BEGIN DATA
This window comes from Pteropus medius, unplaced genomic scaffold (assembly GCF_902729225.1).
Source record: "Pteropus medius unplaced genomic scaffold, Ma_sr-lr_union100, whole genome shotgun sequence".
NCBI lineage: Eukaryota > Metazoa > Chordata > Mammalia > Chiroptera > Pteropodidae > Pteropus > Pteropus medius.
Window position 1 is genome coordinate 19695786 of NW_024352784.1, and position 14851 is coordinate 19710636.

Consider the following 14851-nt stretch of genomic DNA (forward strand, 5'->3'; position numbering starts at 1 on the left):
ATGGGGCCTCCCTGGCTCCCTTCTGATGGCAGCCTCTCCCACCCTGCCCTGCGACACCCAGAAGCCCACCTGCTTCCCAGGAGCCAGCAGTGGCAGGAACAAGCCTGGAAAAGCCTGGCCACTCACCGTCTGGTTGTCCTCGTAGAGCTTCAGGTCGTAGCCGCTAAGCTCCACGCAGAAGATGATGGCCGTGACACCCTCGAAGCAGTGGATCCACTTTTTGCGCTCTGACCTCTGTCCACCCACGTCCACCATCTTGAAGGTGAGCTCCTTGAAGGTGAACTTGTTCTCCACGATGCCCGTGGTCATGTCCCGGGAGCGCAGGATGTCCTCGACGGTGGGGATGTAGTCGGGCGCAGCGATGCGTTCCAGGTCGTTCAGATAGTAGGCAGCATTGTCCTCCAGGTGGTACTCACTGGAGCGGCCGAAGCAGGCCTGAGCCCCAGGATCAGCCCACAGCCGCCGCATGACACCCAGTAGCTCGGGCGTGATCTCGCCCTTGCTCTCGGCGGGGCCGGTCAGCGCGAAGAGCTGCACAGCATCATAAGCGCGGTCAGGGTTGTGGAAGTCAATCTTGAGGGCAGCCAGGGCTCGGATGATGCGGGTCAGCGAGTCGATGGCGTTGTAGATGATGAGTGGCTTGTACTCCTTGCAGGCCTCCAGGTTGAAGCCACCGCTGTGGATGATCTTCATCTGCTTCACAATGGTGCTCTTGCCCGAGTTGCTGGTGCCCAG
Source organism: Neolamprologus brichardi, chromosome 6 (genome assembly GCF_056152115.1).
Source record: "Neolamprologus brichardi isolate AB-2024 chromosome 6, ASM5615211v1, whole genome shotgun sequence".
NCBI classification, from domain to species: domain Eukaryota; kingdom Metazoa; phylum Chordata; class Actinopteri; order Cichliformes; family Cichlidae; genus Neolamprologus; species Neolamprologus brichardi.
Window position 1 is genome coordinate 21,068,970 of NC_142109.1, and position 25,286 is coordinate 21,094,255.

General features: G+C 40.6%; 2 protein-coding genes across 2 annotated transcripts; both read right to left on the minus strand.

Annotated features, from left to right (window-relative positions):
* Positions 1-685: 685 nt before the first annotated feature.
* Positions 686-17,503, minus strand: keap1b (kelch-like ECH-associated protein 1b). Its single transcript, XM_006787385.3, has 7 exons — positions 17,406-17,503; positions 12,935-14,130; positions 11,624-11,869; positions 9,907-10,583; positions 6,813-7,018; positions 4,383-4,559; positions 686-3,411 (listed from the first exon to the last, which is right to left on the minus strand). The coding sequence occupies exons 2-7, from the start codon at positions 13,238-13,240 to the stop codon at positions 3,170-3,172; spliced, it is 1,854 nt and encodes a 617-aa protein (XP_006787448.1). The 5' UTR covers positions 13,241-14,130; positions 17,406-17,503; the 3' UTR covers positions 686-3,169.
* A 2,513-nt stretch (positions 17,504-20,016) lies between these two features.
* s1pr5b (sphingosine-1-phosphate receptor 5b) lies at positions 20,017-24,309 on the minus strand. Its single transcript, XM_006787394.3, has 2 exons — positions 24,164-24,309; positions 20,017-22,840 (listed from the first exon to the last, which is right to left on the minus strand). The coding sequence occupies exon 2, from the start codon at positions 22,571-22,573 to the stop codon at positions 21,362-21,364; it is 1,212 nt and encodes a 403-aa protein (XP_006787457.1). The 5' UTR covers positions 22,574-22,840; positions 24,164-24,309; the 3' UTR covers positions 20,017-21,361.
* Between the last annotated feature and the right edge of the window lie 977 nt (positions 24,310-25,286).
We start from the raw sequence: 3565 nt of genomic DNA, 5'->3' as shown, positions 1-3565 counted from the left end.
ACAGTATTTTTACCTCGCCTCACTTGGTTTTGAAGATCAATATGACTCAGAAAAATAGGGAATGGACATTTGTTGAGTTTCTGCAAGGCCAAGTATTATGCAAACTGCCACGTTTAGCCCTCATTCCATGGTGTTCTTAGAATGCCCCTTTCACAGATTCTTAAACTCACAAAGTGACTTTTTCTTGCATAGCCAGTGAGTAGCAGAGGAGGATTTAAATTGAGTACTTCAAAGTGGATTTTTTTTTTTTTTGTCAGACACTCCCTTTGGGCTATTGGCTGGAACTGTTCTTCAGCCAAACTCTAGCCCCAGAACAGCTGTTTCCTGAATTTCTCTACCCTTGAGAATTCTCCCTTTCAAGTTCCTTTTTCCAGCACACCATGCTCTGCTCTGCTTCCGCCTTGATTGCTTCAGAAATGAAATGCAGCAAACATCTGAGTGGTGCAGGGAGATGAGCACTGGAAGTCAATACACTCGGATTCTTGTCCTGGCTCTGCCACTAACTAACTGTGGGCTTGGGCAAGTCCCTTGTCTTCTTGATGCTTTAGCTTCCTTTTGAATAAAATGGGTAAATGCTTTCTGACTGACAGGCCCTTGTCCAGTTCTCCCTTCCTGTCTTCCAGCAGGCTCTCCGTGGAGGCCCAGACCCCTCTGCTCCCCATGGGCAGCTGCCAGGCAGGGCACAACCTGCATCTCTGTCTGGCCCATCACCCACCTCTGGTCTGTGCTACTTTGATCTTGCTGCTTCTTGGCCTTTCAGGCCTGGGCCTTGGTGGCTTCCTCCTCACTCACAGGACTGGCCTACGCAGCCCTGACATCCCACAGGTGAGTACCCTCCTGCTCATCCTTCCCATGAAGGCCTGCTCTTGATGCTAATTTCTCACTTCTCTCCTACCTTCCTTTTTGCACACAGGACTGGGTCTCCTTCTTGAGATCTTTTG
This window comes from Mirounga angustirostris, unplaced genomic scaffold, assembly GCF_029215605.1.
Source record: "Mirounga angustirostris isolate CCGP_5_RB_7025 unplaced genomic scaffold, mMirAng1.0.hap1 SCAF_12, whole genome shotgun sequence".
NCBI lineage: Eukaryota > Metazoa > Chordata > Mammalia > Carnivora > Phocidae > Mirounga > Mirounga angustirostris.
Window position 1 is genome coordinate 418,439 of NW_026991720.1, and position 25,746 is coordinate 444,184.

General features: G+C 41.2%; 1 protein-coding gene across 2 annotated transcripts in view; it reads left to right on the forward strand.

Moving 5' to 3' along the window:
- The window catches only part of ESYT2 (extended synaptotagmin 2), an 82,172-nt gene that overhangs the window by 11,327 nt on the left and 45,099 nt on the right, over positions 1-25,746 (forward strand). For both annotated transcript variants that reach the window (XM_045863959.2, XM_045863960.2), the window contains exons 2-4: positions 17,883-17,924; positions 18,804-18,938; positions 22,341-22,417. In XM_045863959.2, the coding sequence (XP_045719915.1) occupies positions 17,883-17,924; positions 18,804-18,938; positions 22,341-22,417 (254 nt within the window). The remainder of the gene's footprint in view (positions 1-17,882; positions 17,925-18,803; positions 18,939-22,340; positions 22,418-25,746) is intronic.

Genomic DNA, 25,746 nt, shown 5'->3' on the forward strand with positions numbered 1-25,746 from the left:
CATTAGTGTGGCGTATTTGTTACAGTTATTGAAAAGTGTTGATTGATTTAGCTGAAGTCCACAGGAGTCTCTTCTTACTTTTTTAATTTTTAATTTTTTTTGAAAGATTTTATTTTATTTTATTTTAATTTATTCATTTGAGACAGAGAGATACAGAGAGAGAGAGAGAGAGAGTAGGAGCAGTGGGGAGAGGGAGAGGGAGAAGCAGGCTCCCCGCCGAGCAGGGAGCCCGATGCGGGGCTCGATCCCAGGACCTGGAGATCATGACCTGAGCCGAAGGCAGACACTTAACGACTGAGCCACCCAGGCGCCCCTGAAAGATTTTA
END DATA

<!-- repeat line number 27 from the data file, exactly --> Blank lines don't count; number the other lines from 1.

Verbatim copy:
Genomic DNA, 25,746 nt, shown 5'->3' on the forward strand with positions numbered 1-25,746 from the left: